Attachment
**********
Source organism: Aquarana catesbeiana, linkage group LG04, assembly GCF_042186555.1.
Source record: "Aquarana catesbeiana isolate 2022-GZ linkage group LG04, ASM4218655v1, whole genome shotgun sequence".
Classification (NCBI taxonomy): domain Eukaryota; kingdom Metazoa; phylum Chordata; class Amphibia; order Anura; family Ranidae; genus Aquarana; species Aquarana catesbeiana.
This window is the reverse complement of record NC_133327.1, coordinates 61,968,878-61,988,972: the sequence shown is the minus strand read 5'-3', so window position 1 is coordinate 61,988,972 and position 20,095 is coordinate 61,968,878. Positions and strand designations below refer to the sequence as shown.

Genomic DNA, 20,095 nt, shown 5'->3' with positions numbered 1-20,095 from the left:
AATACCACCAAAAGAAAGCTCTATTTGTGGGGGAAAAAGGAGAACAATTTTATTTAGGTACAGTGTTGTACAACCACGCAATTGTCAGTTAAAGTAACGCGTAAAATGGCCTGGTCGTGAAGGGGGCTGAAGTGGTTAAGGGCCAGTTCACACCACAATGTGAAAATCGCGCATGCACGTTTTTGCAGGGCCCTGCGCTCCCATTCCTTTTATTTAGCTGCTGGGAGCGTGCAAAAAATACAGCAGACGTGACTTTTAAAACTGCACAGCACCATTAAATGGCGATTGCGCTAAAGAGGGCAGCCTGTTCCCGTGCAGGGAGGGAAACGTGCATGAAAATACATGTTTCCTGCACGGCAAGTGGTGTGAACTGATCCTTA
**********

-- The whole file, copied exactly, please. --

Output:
Source organism: Aquarana catesbeiana, linkage group LG04, assembly GCF_042186555.1.
Source record: "Aquarana catesbeiana isolate 2022-GZ linkage group LG04, ASM4218655v1, whole genome shotgun sequence".
Classification (NCBI taxonomy): domain Eukaryota; kingdom Metazoa; phylum Chordata; class Amphibia; order Anura; family Ranidae; genus Aquarana; species Aquarana catesbeiana.
This window is the reverse complement of record NC_133327.1, coordinates 61,968,878-61,988,972: the sequence shown is the minus strand read 5'-3', so window position 1 is coordinate 61,988,972 and position 20,095 is coordinate 61,968,878. Positions and strand designations below refer to the sequence as shown.

Genomic DNA, 20,095 nt, shown 5'->3' with positions numbered 1-20,095 from the left:
AATACCACCAAAAGAAAGCTCTATTTGTGGGGGAAAAAGGAGAACAATTTTATTTAGGTACAGTGTTGTACAACCACGCAATTGTCAGTTAAAGTAACGCGTAAAATGGCCTGGTCGTGAAGGGGGCTGAAGTGGTTAAGGGCCAGTTCACACCACAATGTGAAAATCGCGCATGCACGTTTTTGCAGGGCCCTGCGCTCCCATTCCTTTTATTTAGCTGCTGGGAGCGTGCAAAAAATACAGCAGACGTGACTTTTAAAACTGCACAGCACCATTAAATGGCGATTGCGCTAAAGAGGGCAGCCTGTTCCCGTGCAGGGAGGGAAACGTGCATGAAAATACATGTTTCCTGCACGGCAAGTGGTGTGAACTGATCCTTA